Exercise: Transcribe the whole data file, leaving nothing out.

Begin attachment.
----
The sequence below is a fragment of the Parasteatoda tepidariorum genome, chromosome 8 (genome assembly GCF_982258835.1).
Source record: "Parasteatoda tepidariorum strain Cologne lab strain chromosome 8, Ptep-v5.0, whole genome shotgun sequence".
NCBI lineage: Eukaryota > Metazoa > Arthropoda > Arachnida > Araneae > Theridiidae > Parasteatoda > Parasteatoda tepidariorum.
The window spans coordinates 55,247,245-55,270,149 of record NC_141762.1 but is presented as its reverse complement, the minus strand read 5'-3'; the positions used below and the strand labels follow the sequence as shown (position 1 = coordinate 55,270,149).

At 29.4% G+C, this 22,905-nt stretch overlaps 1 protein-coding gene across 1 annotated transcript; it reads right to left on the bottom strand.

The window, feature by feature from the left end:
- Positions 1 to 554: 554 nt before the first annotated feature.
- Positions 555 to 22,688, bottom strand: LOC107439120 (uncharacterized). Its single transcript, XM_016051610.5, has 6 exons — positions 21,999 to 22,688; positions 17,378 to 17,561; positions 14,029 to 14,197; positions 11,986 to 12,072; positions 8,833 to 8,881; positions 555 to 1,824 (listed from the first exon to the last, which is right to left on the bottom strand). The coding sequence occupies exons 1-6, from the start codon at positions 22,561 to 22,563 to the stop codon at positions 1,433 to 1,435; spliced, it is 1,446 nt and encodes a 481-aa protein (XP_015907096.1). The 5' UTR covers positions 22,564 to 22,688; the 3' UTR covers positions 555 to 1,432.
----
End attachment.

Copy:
The sequence below is a fragment of the Parasteatoda tepidariorum genome, chromosome 8 (genome assembly GCF_982258835.1).
Source record: "Parasteatoda tepidariorum strain Cologne lab strain chromosome 8, Ptep-v5.0, whole genome shotgun sequence".
NCBI lineage: Eukaryota > Metazoa > Arthropoda > Arachnida > Araneae > Theridiidae > Parasteatoda > Parasteatoda tepidariorum.
The window spans coordinates 55,247,245-55,270,149 of record NC_141762.1 but is presented as its reverse complement, the minus strand read 5'-3'; the positions used below and the strand labels follow the sequence as shown (position 1 = coordinate 55,270,149).

At 29.4% G+C, this 22,905-nt stretch overlaps 1 protein-coding gene across 1 annotated transcript; it reads right to left on the bottom strand.

The window, feature by feature from the left end:
- Positions 1 to 554: 554 nt before the first annotated feature.
- Positions 555 to 22,688, bottom strand: LOC107439120 (uncharacterized). Its single transcript, XM_016051610.5, has 6 exons — positions 21,999 to 22,688; positions 17,378 to 17,561; positions 14,029 to 14,197; positions 11,986 to 12,072; positions 8,833 to 8,881; positions 555 to 1,824 (listed from the first exon to the last, which is right to left on the bottom strand). The coding sequence occupies exons 1-6, from the start codon at positions 22,561 to 22,563 to the stop codon at positions 1,433 to 1,435; spliced, it is 1,446 nt and encodes a 481-aa protein (XP_015907096.1). The 5' UTR covers positions 22,564 to 22,688; the 3' UTR covers positions 555 to 1,432.